Arbitration as an alternative to courtroom litigation in these uncertain times
Even while the courts are closed due to the COVID-19 pandemic, it’s still possible for parties to have their business disputes decided by way of arbitration.
What is arbitration?
Arbitration is an effective alternative to courtroom litigation. And, importantly, the decision of an arbitrator is legally binding and enforceable, as if it were made by a judge.
Many business contracts contain an arbitration or dispute resolution clause, which provides that if a dispute between the parties arises, they must resolve it through arbitration. However, parties can also choose arbitration after a dispute has arisen, even if they have no arbitration clause in their contract, and even if they are already involved in a lawsuit in the courts.
Arbitration is ideal when the parties want:
- a private proceeding for reputational or business confidentiality reasons;
- a flexible process tailored to the dispute at issue;
- speed; and
- finality in cases in which no appeal is permitted.
Benefits of arbitration
An arbitration can often proceed much more quickly than a lawsuit because it provides active case management by the arbitrator, and scheduling can be done based only upon the availability of the arbitrator, the parties, and their counsel.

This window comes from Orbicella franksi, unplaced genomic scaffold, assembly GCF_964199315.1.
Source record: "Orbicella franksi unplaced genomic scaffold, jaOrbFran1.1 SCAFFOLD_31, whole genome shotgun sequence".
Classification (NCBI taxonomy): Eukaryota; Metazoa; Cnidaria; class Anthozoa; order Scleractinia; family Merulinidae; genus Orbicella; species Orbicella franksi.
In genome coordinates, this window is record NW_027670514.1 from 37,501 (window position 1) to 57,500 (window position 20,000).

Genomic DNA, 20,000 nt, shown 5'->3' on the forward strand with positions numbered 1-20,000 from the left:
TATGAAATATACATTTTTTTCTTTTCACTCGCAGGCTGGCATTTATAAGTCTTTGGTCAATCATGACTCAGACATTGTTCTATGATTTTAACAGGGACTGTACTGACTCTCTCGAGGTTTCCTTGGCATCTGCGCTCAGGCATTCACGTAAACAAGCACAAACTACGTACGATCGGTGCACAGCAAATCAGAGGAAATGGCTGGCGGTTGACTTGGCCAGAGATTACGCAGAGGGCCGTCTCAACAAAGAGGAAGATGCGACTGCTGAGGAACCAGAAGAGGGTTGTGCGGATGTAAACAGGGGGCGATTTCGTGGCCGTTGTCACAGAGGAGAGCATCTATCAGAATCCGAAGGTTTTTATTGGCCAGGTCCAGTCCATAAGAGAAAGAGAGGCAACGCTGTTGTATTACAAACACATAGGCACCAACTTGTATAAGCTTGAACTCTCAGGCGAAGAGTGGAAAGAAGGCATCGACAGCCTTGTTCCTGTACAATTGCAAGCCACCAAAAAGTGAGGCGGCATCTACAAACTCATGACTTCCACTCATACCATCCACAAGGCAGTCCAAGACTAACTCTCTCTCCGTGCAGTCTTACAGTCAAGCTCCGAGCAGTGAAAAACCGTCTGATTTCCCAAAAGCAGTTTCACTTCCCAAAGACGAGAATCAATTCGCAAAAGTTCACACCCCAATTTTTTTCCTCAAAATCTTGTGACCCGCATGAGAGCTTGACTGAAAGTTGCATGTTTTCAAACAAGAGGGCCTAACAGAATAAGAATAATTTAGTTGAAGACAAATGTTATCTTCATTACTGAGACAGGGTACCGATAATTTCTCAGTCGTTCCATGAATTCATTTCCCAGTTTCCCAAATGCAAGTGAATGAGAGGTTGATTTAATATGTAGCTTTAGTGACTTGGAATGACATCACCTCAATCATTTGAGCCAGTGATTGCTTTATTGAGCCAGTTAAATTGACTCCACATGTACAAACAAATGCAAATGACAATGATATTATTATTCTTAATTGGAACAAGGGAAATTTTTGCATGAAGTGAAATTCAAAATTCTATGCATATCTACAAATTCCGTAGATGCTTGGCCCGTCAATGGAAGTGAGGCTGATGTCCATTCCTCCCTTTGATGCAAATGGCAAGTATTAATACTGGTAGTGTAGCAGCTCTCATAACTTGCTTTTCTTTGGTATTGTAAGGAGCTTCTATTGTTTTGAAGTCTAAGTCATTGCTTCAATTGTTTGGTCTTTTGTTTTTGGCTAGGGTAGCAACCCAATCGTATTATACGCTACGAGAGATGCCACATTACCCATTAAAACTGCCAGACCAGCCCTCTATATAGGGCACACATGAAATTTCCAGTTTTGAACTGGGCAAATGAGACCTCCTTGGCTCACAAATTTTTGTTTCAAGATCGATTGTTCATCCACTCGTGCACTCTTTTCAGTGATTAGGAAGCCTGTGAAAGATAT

While a lawsuit must proceed using courtroom rules that are “one size fits all”, an arbitrator can customize the procedure to the dispute to make it faster and more efficient.
Also, the parties may agree that the decision of the arbitrator is final, which eliminates the delay and uncertainty of an appeal in the courts.
More importantly, and of particular relevance in the current legal landscape (if appropriate for the dispute), an arbitration can be done in a way that adheres to the current “social distancing” requirements
- motions or case conferences with the arbitrator can be done by way of video or teleconference;
- legal submissions can be done in writing or by videoconference;
- witness testimony can be taken remotely;
- an arbitration can be done entirely in writing, with evidence going in by way of written affidavit or sworn written statement rather than via witness oral testimony; and
- since most parties would like an opportunity to discuss settlement of their dispute with an expert dispute resolution professional before the final hearing, mediators are now making themselves available to conduct mediations via videoconferencing.
Why choose arbitration now?
Most businesses view litigation in the courts as an unfortunate, costly distraction from which they would like to move beyond as soon as possible:
- it consumes the time of their directors, officers, and employees which would otherwise be devoted to business operations;
- it takes a long time from beginning to end, usually years; and
- it can strain relations between parties in an ongoing relationship who want to get back to business quickly.
Particularly in these days of great uncertainty – when no one knows when the courts will open and when it will be business as usual again, arbitration can address all of these concerns and put disputes behind parties quickly so that they can continue to focus on their business.